What is Stream Multiplexing


libp2p is built on top of a stream abstraction and uses a bi-directional message stream to send data between peers. However, relying on a single message stream over a connection between two peers can result in scalability issues and bottlenecks. Each peer on either side of the connection may run multiple applications sending and waiting for data over the stream. A single stream would block applications on one another, as one application would need to wait for another to finish utilizing the stream before being able to send and receive its own messages.

To overcome this issue, libp2p enables applications to employ stream multiplexing. Multiplexing allows for the creation of multiple “virtual” connections within a single connection. This enables nodes to send multiple streams of messages over separate virtual connections, providing a scalable solution that eliminates the bottleneck created by a single stream. Two libp2p peers may have a single TCP connection and use different port numbers to distinguish streams. Then different applications/processes like Kademlia or GossipSub used by an application like IPFS would get their own stream of data and make transmission more efficient. Stream multiplexing makes it so that applications or protocols running on top of libp2p think that they’re the only ones running on that connection. Another example is when HTTP/2 introduced streams into HTTP, allowing for many HTTP requests in parallel on the same connection.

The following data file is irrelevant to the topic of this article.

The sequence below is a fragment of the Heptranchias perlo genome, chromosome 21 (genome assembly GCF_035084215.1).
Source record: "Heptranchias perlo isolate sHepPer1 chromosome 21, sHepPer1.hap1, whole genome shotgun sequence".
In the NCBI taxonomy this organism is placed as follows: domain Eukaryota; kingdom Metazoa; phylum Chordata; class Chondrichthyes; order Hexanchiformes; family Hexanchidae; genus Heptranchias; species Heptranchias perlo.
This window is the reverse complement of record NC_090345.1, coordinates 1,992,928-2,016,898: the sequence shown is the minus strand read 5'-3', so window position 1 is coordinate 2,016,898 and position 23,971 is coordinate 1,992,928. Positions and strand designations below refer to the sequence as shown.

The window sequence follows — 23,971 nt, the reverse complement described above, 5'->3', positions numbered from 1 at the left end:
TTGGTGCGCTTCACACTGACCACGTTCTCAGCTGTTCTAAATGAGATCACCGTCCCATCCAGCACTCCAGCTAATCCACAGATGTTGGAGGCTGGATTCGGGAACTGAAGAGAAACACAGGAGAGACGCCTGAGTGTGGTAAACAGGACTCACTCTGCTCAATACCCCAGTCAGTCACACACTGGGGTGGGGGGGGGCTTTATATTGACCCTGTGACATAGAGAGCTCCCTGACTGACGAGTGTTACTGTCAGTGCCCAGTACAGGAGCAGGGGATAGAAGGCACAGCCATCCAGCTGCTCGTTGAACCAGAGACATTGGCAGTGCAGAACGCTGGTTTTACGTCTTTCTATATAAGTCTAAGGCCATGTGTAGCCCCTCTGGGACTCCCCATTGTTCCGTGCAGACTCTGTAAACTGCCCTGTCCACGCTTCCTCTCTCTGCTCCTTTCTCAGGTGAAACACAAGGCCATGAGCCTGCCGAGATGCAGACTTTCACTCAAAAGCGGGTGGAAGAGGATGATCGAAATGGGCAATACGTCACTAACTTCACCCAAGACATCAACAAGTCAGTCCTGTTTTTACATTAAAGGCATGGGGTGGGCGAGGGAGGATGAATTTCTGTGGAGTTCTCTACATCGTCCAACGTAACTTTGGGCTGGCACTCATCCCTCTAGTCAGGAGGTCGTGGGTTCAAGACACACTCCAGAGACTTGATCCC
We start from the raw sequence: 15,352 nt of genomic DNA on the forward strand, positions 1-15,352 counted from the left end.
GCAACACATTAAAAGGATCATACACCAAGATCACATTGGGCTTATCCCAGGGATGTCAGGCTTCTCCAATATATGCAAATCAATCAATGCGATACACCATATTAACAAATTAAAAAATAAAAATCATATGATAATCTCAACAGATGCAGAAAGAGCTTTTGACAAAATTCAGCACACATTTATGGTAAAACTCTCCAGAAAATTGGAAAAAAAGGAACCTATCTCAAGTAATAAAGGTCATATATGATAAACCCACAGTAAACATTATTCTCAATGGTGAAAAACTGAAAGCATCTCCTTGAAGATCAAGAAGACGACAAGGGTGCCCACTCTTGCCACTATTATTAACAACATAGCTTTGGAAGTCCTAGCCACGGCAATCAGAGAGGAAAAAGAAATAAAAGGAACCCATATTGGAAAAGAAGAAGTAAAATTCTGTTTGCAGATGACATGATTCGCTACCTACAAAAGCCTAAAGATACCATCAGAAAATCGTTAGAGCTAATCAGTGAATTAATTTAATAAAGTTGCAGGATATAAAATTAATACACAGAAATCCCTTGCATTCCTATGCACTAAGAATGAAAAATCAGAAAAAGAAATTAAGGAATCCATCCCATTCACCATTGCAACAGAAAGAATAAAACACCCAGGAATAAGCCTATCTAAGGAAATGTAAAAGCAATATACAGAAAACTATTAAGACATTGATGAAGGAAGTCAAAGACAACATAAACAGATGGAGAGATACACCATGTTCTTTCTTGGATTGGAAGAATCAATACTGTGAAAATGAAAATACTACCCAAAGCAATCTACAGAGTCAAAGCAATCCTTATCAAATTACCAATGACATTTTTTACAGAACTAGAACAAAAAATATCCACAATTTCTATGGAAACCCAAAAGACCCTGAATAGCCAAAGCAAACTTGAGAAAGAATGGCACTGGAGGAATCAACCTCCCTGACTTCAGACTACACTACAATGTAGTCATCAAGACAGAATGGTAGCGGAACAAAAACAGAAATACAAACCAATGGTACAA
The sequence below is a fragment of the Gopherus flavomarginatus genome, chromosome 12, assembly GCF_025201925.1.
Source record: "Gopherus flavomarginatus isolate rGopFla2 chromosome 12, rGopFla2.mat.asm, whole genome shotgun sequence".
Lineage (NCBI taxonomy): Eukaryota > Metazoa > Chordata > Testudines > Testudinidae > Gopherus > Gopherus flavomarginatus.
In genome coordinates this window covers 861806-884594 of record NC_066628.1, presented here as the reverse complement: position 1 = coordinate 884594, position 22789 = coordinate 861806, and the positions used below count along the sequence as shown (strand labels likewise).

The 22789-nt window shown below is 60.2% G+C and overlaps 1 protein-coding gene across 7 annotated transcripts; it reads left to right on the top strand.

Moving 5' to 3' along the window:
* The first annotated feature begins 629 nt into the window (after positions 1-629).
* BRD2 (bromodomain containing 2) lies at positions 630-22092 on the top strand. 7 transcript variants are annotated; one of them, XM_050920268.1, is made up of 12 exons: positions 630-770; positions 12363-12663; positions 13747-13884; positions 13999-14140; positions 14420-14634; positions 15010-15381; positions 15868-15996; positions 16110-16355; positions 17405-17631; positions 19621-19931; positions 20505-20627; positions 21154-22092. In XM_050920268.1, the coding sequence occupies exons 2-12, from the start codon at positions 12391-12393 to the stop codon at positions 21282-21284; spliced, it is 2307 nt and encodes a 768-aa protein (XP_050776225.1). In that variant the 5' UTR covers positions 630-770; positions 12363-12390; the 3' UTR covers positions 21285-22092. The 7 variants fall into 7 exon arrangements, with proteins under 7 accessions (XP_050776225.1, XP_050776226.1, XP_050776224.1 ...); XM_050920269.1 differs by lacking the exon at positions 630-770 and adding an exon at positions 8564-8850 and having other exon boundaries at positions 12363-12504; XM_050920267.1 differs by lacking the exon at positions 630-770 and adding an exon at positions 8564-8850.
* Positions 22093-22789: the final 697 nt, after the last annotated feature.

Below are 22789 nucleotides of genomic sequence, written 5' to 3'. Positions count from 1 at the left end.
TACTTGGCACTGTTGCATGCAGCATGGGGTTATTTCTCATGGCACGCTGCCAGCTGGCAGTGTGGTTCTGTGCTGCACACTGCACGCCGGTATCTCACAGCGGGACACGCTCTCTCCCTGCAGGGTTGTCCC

In summary, stream muxing can be used by applications on top of libp2p to share a single connection between various protocols, providing a more efficient solution, particularly when establishing the connection is resource-intensive, such as when NAT hole punching is necessary. By establishing a connection once and running multiple streams over the same connection, libp2p can reduce the resource overhead and latency penalty associated with frequent connection establishment.

Stream Multiplexers in libp2p

Stream muxers are a key component of the libp2p stack, providing pluggable multiplexing capabilities for peers. libp2p hosts can support multiple muxers simultaneously, and the choice of muxer is negotiated between the nodes during the initial connection handshake. This negotiation protocol allows libp2p to adopt new muxers in the future while maintaining backward compatibility with existing muxers.

Currently, libp2p supports two stream muxers, mplex and yamux. However, many of the transport protocols available in the libp2p stack come with native streams, such as QUIC, WebTransport, and WebRTC, and in these cases, libp2p does not need to perform stream multiplexing as the protocol already provides it.